I went to one of the oldest primary schools in Queensland. My family lived in a church house in a well to do suburb. I was the only Indigenous student until my brother started school there. I was made to know from day one fitting in was not going to be easy. Black skin, Black name. I was an outsider. School wasn’t exactly my favourite place to be, but I did like the library.
The library was a wonderful place. It was my doorway to different worlds where I went on many adventures. I raced through forests, chased by Baba Yaga. Sat on wishing chairs. Listened to Aesop’s Fables. Travelled the zodiacs with Ludo and Renti. Fought alongside Vikings to earn my place in Valhalla. But my favourite place to be was running with Thowra.
I read The Silver Brumby in one evening. Then I read it again. And again. I did read the rest of the series but that first book captivated me. When I opened up the pages, I wasn’t Yaritji anymore I was a part of the book. Elyne Mitchell whisked me from suburban 80s Brisbane to country New South Wales. I was there the day Bel Bel gave birth to Thowra. I understood her fear of being hunted. I understood being different just as Thowra was different, the whiteness of his coat setting him apart from the others in his herd.
Elyne Mitchell made the country come alive. Running through the mallee scrub. Knowing the country. Making sure to make no tracks. Being invisible to survive. Avoiding the man on the horse, and his dog.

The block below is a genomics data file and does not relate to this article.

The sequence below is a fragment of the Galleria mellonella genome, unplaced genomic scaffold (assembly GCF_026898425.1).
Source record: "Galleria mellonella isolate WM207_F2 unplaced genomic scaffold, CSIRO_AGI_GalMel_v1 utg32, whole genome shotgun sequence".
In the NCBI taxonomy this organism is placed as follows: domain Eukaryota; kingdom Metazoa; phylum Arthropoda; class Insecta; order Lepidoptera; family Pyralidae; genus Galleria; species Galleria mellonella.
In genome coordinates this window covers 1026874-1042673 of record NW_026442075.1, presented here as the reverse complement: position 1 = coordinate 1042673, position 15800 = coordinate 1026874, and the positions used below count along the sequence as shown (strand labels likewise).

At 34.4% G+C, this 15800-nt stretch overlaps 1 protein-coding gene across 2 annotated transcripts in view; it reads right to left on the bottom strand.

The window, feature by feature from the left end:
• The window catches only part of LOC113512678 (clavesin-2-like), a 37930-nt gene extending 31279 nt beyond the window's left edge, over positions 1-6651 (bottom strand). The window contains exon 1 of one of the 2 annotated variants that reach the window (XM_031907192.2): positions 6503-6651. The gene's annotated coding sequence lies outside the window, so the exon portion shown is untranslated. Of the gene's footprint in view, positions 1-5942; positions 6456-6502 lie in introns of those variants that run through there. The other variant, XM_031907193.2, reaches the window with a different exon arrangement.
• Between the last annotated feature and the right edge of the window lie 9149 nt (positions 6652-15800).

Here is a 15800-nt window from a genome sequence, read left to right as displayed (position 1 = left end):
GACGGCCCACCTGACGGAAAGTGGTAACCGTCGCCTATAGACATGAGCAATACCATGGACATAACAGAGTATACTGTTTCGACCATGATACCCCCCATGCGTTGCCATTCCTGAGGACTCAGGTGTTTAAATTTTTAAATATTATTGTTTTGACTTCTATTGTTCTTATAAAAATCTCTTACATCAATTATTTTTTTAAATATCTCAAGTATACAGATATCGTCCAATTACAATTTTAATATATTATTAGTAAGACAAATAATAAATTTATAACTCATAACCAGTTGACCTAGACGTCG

Reading Mitchell’s bio, I read of privilege and wealth. A woman who lived on a large country property. It was a working property. She learned the country she lived in by being out in country. She carried a note book, she spoke to the men who worked on the land. She knew enough of country to make it a living part of the book. Mitchell created an environment for Thowra to stand out in. But what I liked the most about the bio was Mitchell wrote it for her daughter who would wait beside her mother waiting for pages to be typed out.
I was in Alice Springs, doing a Certificate III in Creative writing at Batchelor College, when I saw in the newspaper that Elyne Mitchell had passed on. It felt like a close friend had died. A part of my childhood survival. This lady had had helped me even though she never knew me. She created a safe haven for me and probably for many other young readers.